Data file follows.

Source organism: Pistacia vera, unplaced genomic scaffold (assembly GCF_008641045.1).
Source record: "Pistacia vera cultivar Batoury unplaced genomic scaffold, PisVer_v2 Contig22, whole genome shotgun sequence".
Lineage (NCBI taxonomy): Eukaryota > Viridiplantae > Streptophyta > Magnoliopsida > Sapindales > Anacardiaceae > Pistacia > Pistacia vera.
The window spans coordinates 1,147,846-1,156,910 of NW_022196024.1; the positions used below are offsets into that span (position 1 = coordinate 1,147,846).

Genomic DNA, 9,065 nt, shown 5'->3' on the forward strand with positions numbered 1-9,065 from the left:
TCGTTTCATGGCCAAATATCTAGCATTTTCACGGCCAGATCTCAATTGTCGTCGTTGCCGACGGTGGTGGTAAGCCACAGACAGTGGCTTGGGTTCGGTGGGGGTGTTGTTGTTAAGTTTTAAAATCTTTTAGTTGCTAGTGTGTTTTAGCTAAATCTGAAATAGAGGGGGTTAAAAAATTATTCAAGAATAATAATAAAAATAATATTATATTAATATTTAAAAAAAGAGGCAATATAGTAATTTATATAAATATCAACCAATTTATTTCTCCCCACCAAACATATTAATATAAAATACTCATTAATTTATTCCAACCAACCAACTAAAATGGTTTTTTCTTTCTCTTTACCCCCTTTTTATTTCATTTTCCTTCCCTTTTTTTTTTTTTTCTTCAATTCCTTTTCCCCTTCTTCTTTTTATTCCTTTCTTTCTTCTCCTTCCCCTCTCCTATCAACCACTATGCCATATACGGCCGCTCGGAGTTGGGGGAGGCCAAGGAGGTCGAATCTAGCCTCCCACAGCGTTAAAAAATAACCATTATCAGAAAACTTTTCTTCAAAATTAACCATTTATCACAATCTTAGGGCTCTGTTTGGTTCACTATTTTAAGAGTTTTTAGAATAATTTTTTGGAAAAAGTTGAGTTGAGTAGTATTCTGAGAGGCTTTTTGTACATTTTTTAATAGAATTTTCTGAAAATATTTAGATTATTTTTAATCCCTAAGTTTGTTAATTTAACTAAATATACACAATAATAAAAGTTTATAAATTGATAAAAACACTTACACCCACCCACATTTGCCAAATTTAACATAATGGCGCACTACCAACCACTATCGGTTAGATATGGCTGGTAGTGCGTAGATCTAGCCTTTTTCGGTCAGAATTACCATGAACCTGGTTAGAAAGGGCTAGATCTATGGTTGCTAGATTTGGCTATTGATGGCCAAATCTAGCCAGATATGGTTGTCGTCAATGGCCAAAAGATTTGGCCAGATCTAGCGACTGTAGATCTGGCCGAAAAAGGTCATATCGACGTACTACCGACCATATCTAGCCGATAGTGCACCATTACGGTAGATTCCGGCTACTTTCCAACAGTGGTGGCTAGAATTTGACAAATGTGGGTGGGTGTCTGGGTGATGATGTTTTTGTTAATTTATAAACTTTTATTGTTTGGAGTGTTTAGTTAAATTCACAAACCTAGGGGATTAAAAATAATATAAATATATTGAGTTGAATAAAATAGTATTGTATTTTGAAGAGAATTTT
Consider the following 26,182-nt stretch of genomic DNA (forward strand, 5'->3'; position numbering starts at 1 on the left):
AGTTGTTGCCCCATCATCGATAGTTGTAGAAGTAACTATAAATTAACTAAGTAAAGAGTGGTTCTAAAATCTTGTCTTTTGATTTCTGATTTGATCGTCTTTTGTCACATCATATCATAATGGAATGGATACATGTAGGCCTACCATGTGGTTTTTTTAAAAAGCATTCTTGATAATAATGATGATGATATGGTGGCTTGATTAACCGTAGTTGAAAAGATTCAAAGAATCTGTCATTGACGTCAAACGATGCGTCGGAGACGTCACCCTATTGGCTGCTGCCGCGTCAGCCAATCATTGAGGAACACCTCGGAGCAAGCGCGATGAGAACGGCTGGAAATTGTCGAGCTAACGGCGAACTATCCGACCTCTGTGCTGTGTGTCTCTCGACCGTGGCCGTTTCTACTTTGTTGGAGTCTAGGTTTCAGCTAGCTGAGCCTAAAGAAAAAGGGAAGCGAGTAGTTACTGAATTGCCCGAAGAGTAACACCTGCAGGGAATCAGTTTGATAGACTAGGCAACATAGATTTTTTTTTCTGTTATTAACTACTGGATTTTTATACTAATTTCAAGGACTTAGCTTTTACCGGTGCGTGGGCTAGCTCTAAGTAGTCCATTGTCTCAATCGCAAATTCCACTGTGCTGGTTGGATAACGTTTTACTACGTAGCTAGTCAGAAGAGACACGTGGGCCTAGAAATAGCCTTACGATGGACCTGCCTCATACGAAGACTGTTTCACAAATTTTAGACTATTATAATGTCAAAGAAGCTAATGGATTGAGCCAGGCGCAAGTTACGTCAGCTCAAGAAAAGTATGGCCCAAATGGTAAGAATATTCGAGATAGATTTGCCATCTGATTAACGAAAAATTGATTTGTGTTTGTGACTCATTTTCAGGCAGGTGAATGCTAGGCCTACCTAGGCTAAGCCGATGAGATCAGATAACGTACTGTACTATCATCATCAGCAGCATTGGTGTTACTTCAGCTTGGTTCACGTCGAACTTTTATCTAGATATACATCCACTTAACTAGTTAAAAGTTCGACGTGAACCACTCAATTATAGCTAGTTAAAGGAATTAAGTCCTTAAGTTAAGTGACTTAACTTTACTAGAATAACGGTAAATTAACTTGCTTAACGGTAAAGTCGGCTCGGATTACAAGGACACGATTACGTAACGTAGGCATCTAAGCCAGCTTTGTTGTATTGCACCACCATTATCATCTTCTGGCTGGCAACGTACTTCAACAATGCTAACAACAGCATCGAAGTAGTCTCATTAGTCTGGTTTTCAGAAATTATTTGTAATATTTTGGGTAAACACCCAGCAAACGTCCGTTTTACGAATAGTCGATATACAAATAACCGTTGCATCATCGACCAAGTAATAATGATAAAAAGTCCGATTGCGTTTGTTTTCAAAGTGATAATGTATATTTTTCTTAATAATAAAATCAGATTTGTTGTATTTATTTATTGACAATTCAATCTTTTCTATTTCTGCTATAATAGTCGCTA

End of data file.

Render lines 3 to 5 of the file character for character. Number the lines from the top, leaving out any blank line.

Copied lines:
Lineage (NCBI taxonomy): Eukaryota > Viridiplantae > Streptophyta > Magnoliopsida > Sapindales > Anacardiaceae > Pistacia > Pistacia vera.
The window spans coordinates 1,147,846-1,156,910 of NW_022196024.1; the positions used below are offsets into that span (position 1 = coordinate 1,147,846).

Genomic DNA, 9,065 nt, shown 5'->3' on the forward strand with positions numbered 1-9,065 from the left: